• Basic Members
  • PipPipPipPip
  • 334 posts
  • Student

Posted 06 December 2013 - 05:30 PM

Everything that I say is solely based on theory since I haven't done any real lighting myself, however, I've been studying the masters and listening to interviews, and it's somewhat beginning to make sense to me in terms of lighting. It's really a lot like writing, in the sense that you do it over and over until you begin to find your very own perspective of things or "style", every cinematographer is different, they seldom come from the same place and they see the world differently. A great comparison would be someone like Conrad Hall and Vittorio Storaro, with Hall you can see the imperfection, he doesn't use "beauty lighting", but rather feels the sense of this world he is creating for someone else, but with his own voice. He lights for the story. the same way with Storaro who is more of a perfectionist. I think it's a mistake to ask someone if you lit the scene properly, because everyone has their own method of doing things and you will get very different opinions. You have to have a feel for what you want. I think before anything else, you have to develop more in the composition aspect since I figure as a beginner you will have to do very minimal lighting and get very creative with what you have. I hope to do more shorts in the Dogma 95 style and improve on composition, I think the scene and location will ultimate determine the quality of light and the mood you're going for, if you look at Gordon Willis he wasn't afraid to let the scenes go dark when they needed to be dark! On the Godfather he even underexposed a couple of shots, but he knew how far he could push the film stocks he was using by doing tests. I hope in my next project, I'll be able to learn from my mistakes and above all learn from other people's mistakes. I feel lighting should be imperfect, I hate perfection, which is one of the things I discovered about myself when I made my first short film, not much to go on, but it's a start.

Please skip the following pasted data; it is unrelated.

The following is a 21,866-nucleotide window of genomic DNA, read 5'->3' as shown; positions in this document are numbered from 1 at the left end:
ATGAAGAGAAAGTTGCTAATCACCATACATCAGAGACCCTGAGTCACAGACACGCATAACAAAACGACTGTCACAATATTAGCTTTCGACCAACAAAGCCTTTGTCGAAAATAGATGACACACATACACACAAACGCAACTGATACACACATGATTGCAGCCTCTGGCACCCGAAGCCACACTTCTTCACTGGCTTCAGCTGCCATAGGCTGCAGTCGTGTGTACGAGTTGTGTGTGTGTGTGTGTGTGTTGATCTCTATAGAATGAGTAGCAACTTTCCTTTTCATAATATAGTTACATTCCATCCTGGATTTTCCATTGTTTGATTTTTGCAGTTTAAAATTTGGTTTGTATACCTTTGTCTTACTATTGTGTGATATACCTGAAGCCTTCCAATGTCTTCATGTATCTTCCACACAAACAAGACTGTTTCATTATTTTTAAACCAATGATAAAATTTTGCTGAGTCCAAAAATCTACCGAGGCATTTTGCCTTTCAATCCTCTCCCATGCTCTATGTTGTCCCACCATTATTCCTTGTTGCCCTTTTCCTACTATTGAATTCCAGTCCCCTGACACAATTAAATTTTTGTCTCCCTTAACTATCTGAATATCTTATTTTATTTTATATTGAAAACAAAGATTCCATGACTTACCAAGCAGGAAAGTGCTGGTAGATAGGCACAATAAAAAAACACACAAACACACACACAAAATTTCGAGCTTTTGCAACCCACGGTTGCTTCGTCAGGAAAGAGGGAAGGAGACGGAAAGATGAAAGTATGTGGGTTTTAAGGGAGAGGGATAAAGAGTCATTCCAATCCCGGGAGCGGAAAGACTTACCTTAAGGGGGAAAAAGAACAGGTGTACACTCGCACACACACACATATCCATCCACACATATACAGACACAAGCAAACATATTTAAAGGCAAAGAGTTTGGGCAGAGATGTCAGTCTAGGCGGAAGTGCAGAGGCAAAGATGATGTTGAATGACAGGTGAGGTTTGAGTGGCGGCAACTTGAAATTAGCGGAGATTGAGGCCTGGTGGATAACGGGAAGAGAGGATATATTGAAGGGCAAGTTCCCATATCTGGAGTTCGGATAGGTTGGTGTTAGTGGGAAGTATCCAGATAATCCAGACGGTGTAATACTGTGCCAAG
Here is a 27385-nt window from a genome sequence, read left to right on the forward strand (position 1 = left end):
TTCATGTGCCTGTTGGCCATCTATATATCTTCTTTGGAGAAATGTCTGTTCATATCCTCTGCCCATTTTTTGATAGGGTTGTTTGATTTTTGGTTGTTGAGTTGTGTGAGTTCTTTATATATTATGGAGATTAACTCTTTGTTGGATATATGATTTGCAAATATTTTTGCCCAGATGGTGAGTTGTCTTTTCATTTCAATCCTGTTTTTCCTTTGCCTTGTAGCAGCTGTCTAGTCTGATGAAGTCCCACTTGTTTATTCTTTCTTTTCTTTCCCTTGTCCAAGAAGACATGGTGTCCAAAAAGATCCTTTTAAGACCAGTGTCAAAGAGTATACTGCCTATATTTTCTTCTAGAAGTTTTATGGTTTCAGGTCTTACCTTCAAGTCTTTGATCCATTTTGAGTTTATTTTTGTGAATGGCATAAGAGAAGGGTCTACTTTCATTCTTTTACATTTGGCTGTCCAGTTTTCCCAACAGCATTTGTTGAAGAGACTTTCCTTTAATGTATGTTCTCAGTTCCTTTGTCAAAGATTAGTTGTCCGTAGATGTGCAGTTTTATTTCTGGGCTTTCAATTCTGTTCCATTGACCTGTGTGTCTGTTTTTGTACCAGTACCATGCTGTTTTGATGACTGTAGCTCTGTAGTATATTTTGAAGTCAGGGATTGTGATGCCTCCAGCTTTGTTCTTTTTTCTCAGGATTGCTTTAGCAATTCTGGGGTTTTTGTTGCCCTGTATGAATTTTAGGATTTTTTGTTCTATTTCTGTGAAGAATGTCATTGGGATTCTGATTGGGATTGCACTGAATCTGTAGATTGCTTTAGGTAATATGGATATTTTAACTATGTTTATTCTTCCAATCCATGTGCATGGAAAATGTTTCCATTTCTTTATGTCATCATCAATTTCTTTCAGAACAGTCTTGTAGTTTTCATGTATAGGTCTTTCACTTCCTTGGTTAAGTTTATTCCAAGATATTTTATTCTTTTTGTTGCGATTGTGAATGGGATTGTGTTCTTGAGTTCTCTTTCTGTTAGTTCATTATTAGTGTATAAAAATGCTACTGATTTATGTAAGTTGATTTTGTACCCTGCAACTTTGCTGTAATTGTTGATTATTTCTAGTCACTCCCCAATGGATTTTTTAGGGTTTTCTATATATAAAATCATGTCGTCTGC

Edited by joshua gallegos, 06 December 2013 - 05:34 PM.

  • 0

#5 Stuart Brereton

Stuart Brereton
  • Basic Members
  • PipPipPipPip
  • 3072 posts
  • Cinematographer
  • Los Angeles

Posted 08 December 2013 - 08:45 PM

Are you lighting it properly?

 

If it looks the way you want t to, and it conveys the mood that you require then, yes, you are lighting it properly. 

 

I think that it was Owen Roizman, ASC who, when asked about 'how to light' said something along the lines of 'You put a lamp up and switch it on. I f you like what it does, you leave it there. If you don't, you switch it off and move it'.

 

I think your teaser looks good. No need to change anything.


  • 2


Gamma Ray Digital Inc

FJS International, LLC

Broadcast Solutions Inc

Paralinx LLC

rebotnix Technologies

Tai Audio

Wooden Camera

CineTape

Aerial Filmworks

The Slider

Visual Products

CineLab

Technodolly

Rig Wheels Passport

Media Blackout - Custom Cables and AKS

Opal

Ritter Battery

Abel Cine

Willys Widgets

Glidecam

Metropolis Post

Broadcast Solutions Inc

Glidecam

Wooden Camera

rebotnix Technologies

Visual Products

Ritter Battery

CineTape

Media Blackout - Custom Cables and AKS

Metropolis Post

The Slider

Opal

Rig Wheels Passport

Paralinx LLC

FJS International, LLC

Gamma Ray Digital Inc

Technodolly

Abel Cine

Aerial Filmworks

Tai Audio

Willys Widgets

CineLab